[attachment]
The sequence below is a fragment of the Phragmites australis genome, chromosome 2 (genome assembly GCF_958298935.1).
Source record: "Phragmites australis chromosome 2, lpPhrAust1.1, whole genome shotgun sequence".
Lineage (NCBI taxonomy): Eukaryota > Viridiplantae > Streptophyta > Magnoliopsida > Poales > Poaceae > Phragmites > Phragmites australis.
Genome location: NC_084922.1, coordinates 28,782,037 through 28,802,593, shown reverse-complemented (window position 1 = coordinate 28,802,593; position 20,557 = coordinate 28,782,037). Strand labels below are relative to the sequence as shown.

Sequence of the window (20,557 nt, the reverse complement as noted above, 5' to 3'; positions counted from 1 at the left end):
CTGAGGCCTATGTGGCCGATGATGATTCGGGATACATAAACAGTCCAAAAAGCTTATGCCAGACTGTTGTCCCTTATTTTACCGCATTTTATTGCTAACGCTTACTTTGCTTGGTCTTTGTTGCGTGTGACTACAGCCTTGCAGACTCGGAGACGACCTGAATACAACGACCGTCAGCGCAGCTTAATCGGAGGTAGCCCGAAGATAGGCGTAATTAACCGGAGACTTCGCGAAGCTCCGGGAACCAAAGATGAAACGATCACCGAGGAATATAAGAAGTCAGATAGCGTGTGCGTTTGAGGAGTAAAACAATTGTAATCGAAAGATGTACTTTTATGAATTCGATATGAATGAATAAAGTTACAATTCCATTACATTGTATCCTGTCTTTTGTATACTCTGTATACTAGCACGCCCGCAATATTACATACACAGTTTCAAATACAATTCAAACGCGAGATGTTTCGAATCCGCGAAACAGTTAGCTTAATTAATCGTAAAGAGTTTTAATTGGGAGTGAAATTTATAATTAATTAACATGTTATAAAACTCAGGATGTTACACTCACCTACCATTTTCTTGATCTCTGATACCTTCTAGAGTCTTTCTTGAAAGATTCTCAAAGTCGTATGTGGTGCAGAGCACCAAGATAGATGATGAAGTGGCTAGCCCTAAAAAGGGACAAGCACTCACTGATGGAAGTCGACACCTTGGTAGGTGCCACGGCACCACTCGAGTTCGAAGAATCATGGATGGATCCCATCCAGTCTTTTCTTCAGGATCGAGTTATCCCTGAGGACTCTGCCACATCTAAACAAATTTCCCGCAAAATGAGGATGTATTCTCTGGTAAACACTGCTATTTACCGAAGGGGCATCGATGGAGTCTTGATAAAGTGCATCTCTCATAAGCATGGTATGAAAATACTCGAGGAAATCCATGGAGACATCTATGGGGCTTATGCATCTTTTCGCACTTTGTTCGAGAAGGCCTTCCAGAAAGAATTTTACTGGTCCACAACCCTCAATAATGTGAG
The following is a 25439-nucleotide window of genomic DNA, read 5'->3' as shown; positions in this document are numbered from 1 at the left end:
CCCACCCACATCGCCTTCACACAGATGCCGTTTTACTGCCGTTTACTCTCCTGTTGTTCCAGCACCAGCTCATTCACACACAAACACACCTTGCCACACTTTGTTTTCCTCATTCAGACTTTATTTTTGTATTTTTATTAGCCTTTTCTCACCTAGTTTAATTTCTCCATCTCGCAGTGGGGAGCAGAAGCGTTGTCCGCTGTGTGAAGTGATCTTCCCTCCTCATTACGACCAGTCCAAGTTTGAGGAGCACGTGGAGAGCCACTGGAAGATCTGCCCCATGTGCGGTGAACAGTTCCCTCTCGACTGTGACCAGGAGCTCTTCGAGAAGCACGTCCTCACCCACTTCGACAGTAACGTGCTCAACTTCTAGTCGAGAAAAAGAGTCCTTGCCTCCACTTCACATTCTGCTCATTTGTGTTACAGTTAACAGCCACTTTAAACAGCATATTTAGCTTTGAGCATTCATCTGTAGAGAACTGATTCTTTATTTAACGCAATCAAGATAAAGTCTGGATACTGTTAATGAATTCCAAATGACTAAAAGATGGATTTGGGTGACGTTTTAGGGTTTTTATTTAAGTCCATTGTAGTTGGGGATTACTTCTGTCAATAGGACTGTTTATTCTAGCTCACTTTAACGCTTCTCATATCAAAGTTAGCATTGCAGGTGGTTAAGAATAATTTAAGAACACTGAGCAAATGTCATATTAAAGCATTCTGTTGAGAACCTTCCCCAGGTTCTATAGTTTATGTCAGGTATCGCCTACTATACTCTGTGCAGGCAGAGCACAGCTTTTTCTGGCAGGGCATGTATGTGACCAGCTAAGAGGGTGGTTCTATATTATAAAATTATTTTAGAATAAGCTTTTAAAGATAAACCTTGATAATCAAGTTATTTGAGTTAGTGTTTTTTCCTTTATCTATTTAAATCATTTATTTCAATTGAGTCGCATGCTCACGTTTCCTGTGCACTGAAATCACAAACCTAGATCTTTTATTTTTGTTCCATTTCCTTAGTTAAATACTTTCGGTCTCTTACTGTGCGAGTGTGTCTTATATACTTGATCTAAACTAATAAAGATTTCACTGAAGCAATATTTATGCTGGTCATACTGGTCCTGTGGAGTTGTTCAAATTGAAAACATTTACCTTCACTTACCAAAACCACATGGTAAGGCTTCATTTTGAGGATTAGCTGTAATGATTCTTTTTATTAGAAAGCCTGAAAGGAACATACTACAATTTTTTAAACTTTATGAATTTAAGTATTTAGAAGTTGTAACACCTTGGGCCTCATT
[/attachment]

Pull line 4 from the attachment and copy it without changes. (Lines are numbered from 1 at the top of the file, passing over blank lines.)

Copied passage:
Genome location: NC_084922.1, coordinates 28,782,037 through 28,802,593, shown reverse-complemented (window position 1 = coordinate 28,802,593; position 20,557 = coordinate 28,782,037). Strand labels below are relative to the sequence as shown.